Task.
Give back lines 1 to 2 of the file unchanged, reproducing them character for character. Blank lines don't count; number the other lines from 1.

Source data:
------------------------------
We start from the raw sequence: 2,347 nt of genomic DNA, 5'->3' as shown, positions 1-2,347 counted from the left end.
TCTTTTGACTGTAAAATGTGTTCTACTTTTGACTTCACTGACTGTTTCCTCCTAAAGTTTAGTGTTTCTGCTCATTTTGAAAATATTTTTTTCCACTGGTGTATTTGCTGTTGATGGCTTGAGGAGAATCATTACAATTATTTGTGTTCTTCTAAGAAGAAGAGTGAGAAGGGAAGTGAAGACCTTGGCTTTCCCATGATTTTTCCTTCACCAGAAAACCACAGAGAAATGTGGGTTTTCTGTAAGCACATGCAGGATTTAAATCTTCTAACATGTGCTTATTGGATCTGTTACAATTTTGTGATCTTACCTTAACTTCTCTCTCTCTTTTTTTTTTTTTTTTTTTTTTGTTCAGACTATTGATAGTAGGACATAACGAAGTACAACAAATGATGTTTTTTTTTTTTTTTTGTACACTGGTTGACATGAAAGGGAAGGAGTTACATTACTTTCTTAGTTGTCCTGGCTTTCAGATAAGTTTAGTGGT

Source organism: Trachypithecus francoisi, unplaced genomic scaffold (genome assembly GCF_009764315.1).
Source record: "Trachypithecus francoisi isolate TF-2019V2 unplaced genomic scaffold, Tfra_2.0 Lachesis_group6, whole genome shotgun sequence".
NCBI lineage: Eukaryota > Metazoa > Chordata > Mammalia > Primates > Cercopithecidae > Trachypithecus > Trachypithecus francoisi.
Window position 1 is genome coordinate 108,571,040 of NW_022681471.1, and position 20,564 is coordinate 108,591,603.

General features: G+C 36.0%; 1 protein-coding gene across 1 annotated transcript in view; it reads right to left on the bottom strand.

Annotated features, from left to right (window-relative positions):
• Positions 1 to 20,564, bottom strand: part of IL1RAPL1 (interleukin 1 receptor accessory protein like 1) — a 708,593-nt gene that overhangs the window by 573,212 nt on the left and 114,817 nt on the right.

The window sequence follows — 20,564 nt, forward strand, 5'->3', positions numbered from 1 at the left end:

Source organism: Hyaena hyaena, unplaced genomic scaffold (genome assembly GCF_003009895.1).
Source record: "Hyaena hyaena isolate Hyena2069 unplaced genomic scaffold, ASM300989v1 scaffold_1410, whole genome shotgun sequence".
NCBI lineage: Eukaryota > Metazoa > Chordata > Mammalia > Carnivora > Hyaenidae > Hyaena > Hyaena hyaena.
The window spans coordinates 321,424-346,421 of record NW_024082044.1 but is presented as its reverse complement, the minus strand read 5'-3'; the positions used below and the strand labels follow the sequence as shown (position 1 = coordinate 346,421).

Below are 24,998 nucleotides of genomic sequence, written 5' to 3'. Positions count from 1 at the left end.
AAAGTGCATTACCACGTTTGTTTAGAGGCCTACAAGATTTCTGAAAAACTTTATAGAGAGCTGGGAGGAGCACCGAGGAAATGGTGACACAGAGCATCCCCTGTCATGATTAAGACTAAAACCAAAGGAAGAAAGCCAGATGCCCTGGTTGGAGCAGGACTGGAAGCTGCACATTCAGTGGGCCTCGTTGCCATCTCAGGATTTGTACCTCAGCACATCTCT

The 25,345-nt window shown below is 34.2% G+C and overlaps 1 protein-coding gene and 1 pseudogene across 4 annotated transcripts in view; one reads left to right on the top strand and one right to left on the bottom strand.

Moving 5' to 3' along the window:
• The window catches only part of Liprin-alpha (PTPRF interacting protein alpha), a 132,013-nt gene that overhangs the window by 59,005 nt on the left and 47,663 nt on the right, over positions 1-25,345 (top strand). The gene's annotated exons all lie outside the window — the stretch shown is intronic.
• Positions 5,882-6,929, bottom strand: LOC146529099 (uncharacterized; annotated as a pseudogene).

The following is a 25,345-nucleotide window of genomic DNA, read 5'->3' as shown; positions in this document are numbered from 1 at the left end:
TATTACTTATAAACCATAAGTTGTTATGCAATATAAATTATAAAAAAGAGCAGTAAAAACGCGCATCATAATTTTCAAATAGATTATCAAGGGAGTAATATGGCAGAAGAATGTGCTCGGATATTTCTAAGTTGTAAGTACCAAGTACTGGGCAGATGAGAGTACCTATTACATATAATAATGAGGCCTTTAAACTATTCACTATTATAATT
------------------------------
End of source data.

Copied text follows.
We start from the raw sequence: 2,347 nt of genomic DNA, 5'->3' as shown, positions 1-2,347 counted from the left end.
TCTTTTGACTGTAAAATGTGTTCTACTTTTGACTTCACTGACTGTTTCCTCCTAAAGTTTAGTGTTTCTGCTCATTTTGAAAATATTTTTTTCCACTGGTGTATTTGCTGTTGATGGCTTGAGGAGAATCATTACAATTATTTGTGTTCTTCTAAGAAGAAGAGTGAGAAGGGAAGTGAAGACCTTGGCTTTCCCATGATTTTTCCTTCACCAGAAAACCACAGAGAAATGTGGGTTTTCTGTAAGCACATGCAGGATTTAAATCTTCTAACATGTGCTTATTGGATCTGTTACAATTTTGTGATCTTACCTTAACTTCTCTCTCTCTTTTTTTTTTTTTTTTTTTTTTGTTCAGACTATTGATAGTAGGACATAACGAAGTACAACAAATGATGTTTTTTTTTTTTTTTTGTACACTGGTTGACATGAAAGGGAAGGAGTTACATTACTTTCTTAGTTGTCCTGGCTTTCAGATAAGTTTAGTGGT